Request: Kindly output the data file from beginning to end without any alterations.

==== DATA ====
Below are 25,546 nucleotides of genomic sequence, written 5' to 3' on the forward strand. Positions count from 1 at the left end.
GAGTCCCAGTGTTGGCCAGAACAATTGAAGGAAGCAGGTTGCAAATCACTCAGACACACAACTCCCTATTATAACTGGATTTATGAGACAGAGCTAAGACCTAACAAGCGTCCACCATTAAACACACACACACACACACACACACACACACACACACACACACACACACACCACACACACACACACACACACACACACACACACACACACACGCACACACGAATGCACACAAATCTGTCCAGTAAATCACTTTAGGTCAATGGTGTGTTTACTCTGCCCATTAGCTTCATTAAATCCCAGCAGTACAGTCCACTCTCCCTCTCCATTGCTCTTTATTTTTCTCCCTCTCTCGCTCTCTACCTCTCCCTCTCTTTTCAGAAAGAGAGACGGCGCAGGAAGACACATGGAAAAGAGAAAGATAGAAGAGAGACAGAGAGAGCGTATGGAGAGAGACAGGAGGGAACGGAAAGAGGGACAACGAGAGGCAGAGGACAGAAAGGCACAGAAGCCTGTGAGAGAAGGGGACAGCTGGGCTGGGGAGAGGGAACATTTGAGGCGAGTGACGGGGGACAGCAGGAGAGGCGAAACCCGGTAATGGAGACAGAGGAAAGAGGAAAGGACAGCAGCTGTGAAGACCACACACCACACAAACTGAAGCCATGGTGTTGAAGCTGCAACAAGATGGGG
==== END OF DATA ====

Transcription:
Below are 25,546 nucleotides of genomic sequence, written 5' to 3' on the forward strand. Positions count from 1 at the left end.
GAGTCCCAGTGTTGGCCAGAACAATTGAAGGAAGCAGGTTGCAAATCACTCAGACACACAACTCCCTATTATAACTGGATTTATGAGACAGAGCTAAGACCTAACAAGCGTCCACCATTAAACACACACACACACACACACACACACACACACACACACACACACACACACCACACACACACACACACACACACACACACACACACACACACGCACACACGAATGCACACAAATCTGTCCAGTAAATCACTTTAGGTCAATGGTGTGTTTACTCTGCCCATTAGCTTCATTAAATCCCAGCAGTACAGTCCACTCTCCCTCTCCATTGCTCTTTATTTTTCTCCCTCTCTCGCTCTCTACCTCTCCCTCTCTTTTCAGAAAGAGAGACGGCGCAGGAAGACACATGGAAAAGAGAAAGATAGAAGAGAGACAGAGAGAGCGTATGGAGAGAGACAGGAGGGAACGGAAAGAGGGACAACGAGAGGCAGAGGACAGAAAGGCACAGAAGCCTGTGAGAGAAGGGGACAGCTGGGCTGGGGAGAGGGAACATTTGAGGCGAGTGACGGGGGACAGCAGGAGAGGCGAAACCCGGTAATGGAGACAGAGGAAAGAGGAAAGGACAGCAGCTGTGAAGACCACACACCACACAAACTGAAGCCATGGTGTTGAAGCTGCAACAAGATGGGG